Through decades of research, Angrist and his colleagues have demonstrated that many of society’s big economic questions can be answered. Through their methodology of using “natural experiments” – situations arising in real life that resemble randomised experiments – we now have a considerably better understanding of how the labour market operates than we did 30 years ago.
Why is this important?
Because if we are to make good decisions, we must understand the consequences of our choices and this applies to individuals as well as public policy makers. For example, young people who are making educational choices, says Angrist, want to know how these might affect their future income. Choosing to go to “an expensive private college, does that change your life course in the form of higher earnings?” Also, how much more would people earn if they chose to study longer? Will adding extra years of study improve one’s personal financial situation either through higher salary or inspiring entrepreneurial ambition?
All this was less important to some in the Israeli media making more of Angrist living in the US. The Jerusalem Post went so far on its front page with an article “A dent in the Aliyah message” The sweet and less sweet in a Noble Prize”, where the writer compares Angrist leaving Israel for greener pastures to the biblical Abraham who makes Aliyah to Israel but leaves shortly afterwards because of a famine.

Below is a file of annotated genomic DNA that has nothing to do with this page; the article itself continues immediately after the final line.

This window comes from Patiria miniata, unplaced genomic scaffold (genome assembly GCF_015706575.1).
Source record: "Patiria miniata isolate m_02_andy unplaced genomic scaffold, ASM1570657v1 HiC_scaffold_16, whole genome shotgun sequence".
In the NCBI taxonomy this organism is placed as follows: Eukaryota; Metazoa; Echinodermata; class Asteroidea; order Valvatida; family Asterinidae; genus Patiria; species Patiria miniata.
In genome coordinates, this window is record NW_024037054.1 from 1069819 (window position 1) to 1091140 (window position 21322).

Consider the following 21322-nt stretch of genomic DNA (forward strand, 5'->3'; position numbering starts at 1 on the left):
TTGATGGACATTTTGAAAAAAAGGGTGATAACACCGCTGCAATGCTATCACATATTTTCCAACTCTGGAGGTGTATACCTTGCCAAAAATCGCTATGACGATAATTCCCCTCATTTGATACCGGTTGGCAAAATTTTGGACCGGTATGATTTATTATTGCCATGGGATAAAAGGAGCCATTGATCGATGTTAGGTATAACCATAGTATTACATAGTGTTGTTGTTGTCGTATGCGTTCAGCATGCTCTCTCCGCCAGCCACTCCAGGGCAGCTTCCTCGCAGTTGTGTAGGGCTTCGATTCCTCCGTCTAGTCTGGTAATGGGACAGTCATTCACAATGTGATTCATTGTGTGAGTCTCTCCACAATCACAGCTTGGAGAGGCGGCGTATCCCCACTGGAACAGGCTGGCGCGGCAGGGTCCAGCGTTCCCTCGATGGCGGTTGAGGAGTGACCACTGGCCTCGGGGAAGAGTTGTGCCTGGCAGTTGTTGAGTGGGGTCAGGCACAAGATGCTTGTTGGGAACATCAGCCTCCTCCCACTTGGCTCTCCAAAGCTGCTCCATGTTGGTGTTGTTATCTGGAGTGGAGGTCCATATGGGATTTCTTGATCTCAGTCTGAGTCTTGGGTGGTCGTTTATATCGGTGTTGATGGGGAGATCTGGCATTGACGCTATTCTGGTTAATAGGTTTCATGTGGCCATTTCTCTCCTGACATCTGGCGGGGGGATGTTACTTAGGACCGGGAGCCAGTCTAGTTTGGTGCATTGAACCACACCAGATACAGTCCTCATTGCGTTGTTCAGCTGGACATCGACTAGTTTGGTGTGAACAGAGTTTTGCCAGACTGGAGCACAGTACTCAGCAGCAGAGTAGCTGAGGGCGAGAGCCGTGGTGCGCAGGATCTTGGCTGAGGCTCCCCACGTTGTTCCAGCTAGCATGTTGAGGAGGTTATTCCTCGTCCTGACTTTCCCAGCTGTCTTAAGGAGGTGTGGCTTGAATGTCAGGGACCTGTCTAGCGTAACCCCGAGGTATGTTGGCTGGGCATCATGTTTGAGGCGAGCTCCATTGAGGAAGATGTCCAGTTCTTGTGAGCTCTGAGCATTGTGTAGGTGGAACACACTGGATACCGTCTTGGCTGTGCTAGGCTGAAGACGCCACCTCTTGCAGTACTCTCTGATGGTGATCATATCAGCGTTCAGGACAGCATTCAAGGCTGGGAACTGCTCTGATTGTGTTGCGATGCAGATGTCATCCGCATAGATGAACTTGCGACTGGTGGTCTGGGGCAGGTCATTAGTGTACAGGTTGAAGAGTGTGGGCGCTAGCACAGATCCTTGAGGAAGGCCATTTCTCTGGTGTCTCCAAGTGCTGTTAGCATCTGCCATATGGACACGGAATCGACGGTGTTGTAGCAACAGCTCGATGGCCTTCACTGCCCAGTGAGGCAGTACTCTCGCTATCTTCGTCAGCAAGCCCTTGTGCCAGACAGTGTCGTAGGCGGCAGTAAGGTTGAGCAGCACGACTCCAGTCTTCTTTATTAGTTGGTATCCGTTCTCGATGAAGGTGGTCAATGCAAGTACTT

Big deal. Angrist relocated back to the USA to become an Associate Professor in MIT’s Economics Department and by his own admission he did so “for more pay”. In other words the economist took a decision for sound economic reasons. The world today is a global village so no big surprise here.
Furthermore, what these articles neglected to consider in their critique, was that Angrist’s return to the US was way back in 1996, long before Israel’s economic miracle and the surge ahead in the hi-tech industry. It is a different Israel today with different opportunities. Even Angrist himself says that the reports on his leaving for financial reasons stemmed from a 2006 Jerusalem Post article on Israel’s brain drain at the time, no longer the situation today. Speaking with Israeli media, Angrist said he was proud to have won the prize as an Israeli and played down reports that he had left Israel because of low wages.
“Israel has a very respectable place in science and I am proud to contribute to that,” he told Channel 13 news.
Since Angrist’s relocation back to the States in 1996 for greener pastures, today Israel is the “greener pasture”. How else would you explain that Israeli tech investment shattered all records in the first half of 2021 with Israel leading the world in funding growth with a 137% year-over-year increase in the first half of 2021, reaching $10.5 billion.
With this new economic reality, this writer advocates less focus on Abraham leaving because of famine thousands of years ago and more on the 2020 Abraham Accords which has Israel increasingly integrating into the Middle East and Arab world with infinite economic opportunities. Israel today with her Arab partners is leading the way of showing the potential impact of peace on economics.
Now that will be monumental material for a future Nobel Prize, whether for ‘economics’ or ‘peace’.